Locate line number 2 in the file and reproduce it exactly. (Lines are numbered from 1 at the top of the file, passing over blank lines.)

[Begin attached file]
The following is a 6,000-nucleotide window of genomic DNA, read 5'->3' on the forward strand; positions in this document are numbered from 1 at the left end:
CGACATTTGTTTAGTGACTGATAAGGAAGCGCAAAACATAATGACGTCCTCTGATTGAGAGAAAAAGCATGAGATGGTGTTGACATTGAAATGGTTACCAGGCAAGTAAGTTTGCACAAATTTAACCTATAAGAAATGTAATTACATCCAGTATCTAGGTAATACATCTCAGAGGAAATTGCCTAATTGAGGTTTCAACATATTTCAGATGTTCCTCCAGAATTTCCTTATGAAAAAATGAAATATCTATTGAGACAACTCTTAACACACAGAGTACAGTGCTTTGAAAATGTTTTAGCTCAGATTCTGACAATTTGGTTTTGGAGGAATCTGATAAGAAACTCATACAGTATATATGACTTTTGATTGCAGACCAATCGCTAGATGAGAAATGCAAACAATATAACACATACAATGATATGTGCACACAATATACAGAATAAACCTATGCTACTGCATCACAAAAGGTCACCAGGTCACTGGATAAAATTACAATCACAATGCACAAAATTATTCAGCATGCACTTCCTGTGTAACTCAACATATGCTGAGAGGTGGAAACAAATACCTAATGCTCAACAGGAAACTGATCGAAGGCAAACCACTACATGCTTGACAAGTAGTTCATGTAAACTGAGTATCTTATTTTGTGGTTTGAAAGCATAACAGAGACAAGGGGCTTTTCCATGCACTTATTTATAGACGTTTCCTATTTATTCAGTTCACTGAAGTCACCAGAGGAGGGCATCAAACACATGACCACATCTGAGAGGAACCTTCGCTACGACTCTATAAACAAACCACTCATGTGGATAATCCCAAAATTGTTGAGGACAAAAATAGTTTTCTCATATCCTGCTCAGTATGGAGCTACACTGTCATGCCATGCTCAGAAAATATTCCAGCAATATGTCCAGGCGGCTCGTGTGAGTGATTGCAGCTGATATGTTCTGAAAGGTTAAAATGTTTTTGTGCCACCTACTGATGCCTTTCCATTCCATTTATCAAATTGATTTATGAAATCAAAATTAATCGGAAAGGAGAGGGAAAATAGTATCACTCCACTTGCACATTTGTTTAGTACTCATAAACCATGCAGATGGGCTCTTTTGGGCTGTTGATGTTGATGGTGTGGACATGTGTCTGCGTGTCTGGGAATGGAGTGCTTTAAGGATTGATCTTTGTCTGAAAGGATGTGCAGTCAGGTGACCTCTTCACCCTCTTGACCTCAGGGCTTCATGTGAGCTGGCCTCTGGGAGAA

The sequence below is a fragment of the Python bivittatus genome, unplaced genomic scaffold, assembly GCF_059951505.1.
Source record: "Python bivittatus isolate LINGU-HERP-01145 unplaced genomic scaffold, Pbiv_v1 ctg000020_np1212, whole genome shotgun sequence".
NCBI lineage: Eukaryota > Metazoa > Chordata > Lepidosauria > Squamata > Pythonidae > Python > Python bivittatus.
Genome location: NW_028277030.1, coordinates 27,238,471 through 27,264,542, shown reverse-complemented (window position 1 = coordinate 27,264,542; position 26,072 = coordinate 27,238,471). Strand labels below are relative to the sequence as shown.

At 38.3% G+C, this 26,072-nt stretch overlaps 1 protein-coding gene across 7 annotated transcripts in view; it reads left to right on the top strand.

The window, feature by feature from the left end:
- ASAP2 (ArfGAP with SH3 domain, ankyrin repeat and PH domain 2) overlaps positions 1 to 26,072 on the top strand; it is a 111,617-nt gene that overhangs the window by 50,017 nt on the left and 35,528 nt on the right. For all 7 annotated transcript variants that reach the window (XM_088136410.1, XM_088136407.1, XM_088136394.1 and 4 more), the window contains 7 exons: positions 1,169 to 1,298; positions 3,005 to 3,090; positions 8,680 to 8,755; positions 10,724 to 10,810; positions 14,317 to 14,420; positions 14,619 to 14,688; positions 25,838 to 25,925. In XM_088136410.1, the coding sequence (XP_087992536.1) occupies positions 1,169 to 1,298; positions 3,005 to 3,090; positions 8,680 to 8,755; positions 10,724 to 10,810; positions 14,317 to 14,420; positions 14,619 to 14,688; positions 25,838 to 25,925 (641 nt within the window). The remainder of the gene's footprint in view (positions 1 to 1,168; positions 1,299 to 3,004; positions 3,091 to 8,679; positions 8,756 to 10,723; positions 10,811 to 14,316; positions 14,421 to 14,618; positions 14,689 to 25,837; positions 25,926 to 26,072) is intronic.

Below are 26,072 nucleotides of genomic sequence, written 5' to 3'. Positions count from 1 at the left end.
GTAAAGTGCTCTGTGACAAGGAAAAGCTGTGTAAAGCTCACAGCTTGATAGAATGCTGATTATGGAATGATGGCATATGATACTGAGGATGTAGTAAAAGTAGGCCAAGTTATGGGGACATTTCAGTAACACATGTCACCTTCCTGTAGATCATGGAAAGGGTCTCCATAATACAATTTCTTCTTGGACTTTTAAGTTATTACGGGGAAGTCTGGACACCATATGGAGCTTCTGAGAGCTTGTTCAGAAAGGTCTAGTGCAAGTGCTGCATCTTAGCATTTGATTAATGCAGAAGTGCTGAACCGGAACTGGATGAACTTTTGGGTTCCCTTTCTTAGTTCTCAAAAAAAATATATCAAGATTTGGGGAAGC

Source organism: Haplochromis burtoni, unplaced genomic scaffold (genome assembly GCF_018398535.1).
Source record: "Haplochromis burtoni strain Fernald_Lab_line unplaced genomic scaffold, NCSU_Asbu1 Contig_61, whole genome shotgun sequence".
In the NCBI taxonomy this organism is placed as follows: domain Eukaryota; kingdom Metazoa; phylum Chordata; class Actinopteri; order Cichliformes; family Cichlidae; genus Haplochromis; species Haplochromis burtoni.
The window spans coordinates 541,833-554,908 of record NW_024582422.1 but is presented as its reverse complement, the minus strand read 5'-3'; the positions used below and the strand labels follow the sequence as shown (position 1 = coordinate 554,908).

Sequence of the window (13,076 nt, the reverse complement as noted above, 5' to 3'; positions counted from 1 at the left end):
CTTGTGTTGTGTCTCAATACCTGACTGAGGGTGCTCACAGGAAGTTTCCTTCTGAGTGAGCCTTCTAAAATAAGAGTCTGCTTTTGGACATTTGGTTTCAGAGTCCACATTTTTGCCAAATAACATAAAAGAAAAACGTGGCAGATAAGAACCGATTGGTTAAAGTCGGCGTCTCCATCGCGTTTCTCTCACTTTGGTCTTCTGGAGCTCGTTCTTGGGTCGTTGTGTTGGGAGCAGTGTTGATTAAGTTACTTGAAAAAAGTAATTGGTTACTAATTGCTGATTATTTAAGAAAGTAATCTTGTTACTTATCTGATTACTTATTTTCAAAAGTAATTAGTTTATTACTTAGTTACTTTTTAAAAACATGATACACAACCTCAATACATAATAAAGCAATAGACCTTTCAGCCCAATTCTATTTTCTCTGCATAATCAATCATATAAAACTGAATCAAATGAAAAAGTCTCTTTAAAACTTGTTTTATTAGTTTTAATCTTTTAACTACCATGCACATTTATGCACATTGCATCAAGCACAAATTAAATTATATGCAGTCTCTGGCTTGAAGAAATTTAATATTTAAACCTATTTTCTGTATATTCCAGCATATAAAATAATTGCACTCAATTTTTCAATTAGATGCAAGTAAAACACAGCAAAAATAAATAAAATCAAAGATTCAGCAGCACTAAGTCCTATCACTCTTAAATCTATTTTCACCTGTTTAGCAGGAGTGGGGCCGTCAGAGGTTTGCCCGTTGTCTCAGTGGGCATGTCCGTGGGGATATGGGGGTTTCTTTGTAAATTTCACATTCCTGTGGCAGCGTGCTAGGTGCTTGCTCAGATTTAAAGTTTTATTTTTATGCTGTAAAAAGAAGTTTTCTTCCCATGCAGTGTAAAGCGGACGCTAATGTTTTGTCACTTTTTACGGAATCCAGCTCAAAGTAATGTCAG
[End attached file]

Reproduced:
CGACATTTGTTTAGTGACTGATAAGGAAGCGCAAAACATAATGACGTCCTCTGATTGAGAGAAAAAGCATGAGATGGTGTTGACATTGAAATGGTTACCAGGCAAGTAAGTTTGCACAAATTTAACCTATAAGAAATGTAATTACATCCAGTATCTAGGTAATACATCTCAGAGGAAATTGCCTAATTGAGGTTTCAACATATTTCAGATGTTCCTCCAGAATTTCCTTATGAAAAAATGAAATATCTATTGAGACAACTCTTAACACACAGAGTACAGTGCTTTGAAAATGTTTTAGCTCAGATTCTGACAATTTGGTTTTGGAGGAATCTGATAAGAAACTCATACAGTATATATGACTTTTGATTGCAGACCAATCGCTAGATGAGAAATGCAAACAATATAACACATACAATGATATGTGCACACAATATACAGAATAAACCTATGCTACTGCATCACAAAAGGTCACCAGGTCACTGGATAAAATTACAATCACAATGCACAAAATTATTCAGCATGCACTTCCTGTGTAACTCAACATATGCTGAGAGGTGGAAACAAATACCTAATGCTCAACAGGAAACTGATCGAAGGCAAACCACTACATGCTTGACAAGTAGTTCATGTAAACTGAGTATCTTATTTTGTGGTTTGAAAGCATAACAGAGACAAGGGGCTTTTCCATGCACTTATTTATAGACGTTTCCTATTTATTCAGTTCACTGAAGTCACCAGAGGAGGGCATCAAACACATGACCACATCTGAGAGGAACCTTCGCTACGACTCTATAAACAAACCACTCATGTGGATAATCCCAAAATTGTTGAGGACAAAAATAGTTTTCTCATATCCTGCTCAGTATGGAGCTACACTGTCATGCCATGCTCAGAAAATATTCCAGCAATATGTCCAGGCGGCTCGTGTGAGTGATTGCAGCTGATATGTTCTGAAAGGTTAAAATGTTTTTGTGCCACCTACTGATGCCTTTCCATTCCATTTATCAAATTGATTTATGAAATCAAAATTAATCGGAAAGGAGAGGGAAAATAGTATCACTCCACTTGCACATTTGTTTAGTACTCATAAACCATGCAGATGGGCTCTTTTGGGCTGTTGATGTTGATGGTGTGGACATGTGTCTGCGTGTCTGGGAATGGAGTGCTTTAAGGATTGATCTTTGTCTGAAAGGATGTGCAGTCAGGTGACCTCTTCACCCTCTTGACCTCAGGGCTTCATGTGAGCTGGCCTCTGGGAGAA